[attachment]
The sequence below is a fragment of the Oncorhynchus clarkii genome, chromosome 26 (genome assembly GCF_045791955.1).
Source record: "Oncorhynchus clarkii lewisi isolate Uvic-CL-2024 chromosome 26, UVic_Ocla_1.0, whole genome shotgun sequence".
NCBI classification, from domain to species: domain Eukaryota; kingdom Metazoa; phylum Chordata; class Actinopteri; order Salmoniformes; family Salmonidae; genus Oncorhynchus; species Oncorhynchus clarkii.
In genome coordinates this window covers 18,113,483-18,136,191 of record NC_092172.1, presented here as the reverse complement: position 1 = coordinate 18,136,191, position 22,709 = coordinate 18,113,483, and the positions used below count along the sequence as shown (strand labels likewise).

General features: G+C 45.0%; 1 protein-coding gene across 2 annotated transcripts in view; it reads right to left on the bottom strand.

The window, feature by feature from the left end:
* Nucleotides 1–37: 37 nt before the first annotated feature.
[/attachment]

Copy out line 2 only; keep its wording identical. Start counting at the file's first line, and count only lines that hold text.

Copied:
Source record: "Oncorhynchus clarkii lewisi isolate Uvic-CL-2024 chromosome 26, UVic_Ocla_1.0, whole genome shotgun sequence".